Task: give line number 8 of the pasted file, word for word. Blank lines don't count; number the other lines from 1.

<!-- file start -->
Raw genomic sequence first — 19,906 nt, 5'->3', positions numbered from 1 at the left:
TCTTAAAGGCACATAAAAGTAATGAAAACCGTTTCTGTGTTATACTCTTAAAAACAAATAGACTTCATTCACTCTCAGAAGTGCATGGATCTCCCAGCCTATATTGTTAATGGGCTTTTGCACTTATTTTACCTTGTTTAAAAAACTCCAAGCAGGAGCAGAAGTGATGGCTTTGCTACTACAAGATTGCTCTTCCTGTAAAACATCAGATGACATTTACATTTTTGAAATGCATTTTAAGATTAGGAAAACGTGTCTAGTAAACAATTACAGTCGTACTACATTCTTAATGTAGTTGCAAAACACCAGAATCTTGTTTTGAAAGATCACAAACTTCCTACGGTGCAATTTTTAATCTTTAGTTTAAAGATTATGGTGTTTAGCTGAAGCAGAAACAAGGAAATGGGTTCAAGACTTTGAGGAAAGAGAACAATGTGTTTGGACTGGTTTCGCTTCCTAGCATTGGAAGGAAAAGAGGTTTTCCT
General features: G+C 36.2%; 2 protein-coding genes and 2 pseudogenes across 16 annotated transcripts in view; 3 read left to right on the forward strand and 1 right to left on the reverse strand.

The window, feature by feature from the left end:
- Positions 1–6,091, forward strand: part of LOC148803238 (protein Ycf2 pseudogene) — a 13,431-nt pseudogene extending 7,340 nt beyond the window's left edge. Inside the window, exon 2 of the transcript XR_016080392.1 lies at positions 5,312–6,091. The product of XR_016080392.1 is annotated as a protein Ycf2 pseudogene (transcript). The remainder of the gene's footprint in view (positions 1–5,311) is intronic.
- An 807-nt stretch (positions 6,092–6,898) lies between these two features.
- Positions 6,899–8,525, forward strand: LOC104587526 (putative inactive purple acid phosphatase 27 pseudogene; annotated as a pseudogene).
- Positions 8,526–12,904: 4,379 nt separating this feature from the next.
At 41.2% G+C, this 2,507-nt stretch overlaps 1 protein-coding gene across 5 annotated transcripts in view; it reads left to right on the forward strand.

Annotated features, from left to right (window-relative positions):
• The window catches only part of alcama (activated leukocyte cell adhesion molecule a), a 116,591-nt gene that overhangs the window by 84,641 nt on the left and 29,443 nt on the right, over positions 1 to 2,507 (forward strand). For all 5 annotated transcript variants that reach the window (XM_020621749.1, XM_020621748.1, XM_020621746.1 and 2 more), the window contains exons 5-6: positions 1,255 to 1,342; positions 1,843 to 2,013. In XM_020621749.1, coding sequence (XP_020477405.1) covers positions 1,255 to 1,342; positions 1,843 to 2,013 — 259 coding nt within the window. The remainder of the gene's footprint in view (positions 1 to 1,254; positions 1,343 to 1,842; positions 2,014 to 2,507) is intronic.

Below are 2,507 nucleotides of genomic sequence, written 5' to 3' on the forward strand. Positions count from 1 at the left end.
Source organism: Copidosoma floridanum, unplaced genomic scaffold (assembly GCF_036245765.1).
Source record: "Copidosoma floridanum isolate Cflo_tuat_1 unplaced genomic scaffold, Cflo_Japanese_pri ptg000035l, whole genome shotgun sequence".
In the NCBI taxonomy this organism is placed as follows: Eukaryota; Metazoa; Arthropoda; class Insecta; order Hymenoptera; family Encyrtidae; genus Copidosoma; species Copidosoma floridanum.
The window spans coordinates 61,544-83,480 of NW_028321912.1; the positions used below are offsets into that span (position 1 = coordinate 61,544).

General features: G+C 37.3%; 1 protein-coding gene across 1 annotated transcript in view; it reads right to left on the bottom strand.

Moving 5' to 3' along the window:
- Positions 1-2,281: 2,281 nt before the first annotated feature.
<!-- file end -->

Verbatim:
- Positions 8,526–12,904: 4,379 nt separating this feature from the next.